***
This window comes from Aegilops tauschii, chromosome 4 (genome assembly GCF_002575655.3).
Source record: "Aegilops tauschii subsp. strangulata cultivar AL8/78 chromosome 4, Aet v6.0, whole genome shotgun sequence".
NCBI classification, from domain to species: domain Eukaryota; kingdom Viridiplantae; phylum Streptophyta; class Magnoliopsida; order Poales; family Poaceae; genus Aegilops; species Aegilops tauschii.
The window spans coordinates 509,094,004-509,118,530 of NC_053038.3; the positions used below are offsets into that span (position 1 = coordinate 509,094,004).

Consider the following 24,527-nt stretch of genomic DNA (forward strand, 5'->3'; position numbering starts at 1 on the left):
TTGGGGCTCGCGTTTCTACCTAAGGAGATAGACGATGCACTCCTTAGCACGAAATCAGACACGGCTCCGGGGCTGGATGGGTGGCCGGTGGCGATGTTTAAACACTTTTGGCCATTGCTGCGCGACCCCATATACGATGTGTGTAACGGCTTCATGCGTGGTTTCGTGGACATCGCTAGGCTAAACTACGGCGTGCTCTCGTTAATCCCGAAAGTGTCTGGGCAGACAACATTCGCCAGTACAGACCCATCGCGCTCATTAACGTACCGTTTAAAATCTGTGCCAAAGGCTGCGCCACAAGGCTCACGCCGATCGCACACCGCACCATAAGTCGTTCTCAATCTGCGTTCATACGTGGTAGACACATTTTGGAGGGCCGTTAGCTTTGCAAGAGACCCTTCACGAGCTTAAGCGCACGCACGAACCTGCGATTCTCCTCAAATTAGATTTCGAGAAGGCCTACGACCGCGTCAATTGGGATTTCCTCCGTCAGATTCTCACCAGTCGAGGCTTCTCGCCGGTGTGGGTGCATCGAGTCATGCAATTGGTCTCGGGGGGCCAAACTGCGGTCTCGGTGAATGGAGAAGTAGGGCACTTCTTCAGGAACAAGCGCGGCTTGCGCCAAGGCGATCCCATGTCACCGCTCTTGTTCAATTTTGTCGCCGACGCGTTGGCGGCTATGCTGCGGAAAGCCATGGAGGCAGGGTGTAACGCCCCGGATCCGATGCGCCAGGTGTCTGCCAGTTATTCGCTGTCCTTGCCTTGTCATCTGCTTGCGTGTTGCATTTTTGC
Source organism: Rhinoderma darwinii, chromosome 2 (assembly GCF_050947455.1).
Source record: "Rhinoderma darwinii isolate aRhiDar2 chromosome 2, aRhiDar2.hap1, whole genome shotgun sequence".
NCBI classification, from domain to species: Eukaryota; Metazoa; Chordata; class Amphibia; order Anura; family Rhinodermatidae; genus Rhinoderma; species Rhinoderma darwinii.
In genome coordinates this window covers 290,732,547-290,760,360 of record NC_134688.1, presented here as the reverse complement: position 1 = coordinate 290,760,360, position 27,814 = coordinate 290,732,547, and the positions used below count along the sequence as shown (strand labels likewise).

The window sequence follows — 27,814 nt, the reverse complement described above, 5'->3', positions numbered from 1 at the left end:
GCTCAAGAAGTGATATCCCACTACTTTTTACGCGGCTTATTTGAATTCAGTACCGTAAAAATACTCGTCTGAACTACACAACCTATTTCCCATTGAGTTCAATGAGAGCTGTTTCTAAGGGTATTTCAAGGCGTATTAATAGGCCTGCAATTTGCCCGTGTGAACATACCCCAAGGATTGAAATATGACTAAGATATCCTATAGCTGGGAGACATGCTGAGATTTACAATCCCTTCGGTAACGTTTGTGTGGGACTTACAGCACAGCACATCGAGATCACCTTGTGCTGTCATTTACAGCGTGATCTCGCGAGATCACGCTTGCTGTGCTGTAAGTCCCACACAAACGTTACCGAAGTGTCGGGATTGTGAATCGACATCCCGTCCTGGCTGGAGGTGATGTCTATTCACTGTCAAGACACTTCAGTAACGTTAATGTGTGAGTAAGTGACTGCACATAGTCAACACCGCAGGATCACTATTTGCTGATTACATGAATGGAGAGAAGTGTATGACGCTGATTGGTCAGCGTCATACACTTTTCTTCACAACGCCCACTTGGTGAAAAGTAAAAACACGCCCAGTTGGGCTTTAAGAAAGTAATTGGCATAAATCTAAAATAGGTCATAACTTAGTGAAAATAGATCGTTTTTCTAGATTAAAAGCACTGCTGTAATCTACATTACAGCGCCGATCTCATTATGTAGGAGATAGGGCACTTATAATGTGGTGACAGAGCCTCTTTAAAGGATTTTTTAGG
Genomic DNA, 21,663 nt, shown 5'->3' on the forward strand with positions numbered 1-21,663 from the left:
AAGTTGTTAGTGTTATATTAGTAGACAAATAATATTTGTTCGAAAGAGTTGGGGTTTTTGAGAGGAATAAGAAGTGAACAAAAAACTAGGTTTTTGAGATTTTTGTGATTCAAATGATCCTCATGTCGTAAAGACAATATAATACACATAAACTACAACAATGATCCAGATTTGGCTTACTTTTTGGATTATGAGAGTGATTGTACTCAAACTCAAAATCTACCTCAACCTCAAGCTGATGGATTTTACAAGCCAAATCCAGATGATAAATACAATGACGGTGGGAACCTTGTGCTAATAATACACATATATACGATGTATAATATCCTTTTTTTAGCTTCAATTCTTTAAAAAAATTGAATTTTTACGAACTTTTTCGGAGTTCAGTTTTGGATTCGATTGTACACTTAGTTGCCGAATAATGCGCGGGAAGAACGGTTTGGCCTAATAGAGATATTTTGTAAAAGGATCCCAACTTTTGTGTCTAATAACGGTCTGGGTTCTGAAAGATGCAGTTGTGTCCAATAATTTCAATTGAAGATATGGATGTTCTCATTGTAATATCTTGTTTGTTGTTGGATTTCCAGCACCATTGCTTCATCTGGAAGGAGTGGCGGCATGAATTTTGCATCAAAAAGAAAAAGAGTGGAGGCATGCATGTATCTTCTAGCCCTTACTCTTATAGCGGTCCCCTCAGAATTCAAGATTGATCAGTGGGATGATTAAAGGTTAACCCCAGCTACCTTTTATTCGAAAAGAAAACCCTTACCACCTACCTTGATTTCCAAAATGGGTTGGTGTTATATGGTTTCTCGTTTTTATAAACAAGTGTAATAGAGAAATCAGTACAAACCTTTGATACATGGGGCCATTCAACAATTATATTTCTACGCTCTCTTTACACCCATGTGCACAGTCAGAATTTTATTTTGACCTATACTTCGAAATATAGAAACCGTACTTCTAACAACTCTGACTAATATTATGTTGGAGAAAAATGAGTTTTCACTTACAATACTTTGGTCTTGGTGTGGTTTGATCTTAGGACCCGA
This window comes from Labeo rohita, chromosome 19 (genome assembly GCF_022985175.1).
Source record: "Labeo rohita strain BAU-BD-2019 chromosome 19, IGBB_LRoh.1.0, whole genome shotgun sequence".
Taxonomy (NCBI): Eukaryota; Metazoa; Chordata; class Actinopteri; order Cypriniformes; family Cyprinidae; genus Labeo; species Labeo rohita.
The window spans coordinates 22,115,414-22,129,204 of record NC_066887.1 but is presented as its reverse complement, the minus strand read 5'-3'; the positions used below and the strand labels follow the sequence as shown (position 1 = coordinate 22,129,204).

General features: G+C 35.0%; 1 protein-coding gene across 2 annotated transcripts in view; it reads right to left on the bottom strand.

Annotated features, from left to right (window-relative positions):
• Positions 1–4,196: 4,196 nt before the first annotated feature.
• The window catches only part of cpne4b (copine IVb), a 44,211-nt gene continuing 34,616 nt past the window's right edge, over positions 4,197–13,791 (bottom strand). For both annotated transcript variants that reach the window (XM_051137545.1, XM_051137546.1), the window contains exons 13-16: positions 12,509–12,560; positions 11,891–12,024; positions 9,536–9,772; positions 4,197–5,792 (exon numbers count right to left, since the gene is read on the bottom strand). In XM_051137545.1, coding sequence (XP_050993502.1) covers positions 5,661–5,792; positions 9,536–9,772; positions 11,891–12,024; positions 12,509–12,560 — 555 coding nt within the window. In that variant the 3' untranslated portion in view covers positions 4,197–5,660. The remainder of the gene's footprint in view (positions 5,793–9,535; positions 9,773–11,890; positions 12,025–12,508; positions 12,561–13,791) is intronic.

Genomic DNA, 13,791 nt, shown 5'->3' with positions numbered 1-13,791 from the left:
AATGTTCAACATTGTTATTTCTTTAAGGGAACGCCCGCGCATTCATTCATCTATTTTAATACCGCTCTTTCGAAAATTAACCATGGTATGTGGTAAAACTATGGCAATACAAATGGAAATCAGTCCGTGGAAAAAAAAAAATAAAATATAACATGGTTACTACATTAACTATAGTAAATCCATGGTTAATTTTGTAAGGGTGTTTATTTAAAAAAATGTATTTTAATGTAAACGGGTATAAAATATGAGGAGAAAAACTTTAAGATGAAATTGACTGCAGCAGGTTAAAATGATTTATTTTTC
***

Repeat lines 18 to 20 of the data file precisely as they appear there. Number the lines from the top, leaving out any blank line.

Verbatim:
The window spans coordinates 22,115,414-22,129,204 of record NC_066887.1 but is presented as its reverse complement, the minus strand read 5'-3'; the positions used below and the strand labels follow the sequence as shown (position 1 = coordinate 22,129,204).

General features: G+C 35.0%; 1 protein-coding gene across 2 annotated transcripts in view; it reads right to left on the bottom strand.

Annotated features, from left to right (window-relative positions):